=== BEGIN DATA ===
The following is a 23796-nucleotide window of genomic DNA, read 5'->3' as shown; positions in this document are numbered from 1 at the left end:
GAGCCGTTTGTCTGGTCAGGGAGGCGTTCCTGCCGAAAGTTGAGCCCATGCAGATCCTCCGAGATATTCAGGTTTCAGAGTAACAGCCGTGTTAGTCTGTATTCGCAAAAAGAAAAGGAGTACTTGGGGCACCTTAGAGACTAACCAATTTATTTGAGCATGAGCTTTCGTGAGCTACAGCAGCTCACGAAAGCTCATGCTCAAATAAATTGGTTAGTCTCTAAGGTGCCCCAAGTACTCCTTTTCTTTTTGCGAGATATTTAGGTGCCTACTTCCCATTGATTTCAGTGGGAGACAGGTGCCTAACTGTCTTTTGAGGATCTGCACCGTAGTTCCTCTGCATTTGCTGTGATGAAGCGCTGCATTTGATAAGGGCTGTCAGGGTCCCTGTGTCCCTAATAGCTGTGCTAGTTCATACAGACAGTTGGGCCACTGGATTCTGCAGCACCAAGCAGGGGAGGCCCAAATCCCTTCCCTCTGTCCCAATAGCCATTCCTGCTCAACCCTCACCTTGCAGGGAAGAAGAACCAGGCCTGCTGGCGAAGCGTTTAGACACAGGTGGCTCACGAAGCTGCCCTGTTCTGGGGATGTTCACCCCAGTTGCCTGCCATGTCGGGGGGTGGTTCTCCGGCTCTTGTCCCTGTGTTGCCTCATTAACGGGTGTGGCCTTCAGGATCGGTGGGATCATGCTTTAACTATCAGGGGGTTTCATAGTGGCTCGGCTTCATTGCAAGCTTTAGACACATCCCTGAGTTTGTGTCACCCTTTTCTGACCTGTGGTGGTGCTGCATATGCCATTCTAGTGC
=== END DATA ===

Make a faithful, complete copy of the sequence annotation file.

The following is a 23796-nucleotide window of genomic DNA, read 5'->3' as shown; positions in this document are numbered from 1 at the left end:
GAGCCGTTTGTCTGGTCAGGGAGGCGTTCCTGCCGAAAGTTGAGCCCATGCAGATCCTCCGAGATATTCAGGTTTCAGAGTAACAGCCGTGTTAGTCTGTATTCGCAAAAAGAAAAGGAGTACTTGGGGCACCTTAGAGACTAACCAATTTATTTGAGCATGAGCTTTCGTGAGCTACAGCAGCTCACGAAAGCTCATGCTCAAATAAATTGGTTAGTCTCTAAGGTGCCCCAAGTACTCCTTTTCTTTTTGCGAGATATTTAGGTGCCTACTTCCCATTGATTTCAGTGGGAGACAGGTGCCTAACTGTCTTTTGAGGATCTGCACCGTAGTTCCTCTGCATTTGCTGTGATGAAGCGCTGCATTTGATAAGGGCTGTCAGGGTCCCTGTGTCCCTAATAGCTGTGCTAGTTCATACAGACAGTTGGGCCACTGGATTCTGCAGCACCAAGCAGGGGAGGCCCAAATCCCTTCCCTCTGTCCCAATAGCCATTCCTGCTCAACCCTCACCTTGCAGGGAAGAAGAACCAGGCCTGCTGGCGAAGCGTTTAGACACAGGTGGCTCACGAAGCTGCCCTGTTCTGGGGATGTTCACCCCAGTTGCCTGCCATGTCGGGGGGTGGTTCTCCGGCTCTTGTCCCTGTGTTGCCTCATTAACGGGTGTGGCCTTCAGGATCGGTGGGATCATGCTTTAACTATCAGGGGGTTTCATAGTGGCTCGGCTTCATTGCAAGCTTTAGACACATCCCTGAGTTTGTGTCACCCTTTTCTGACCTGTGGTGGTGCTGCATATGCCATTCTAGTGC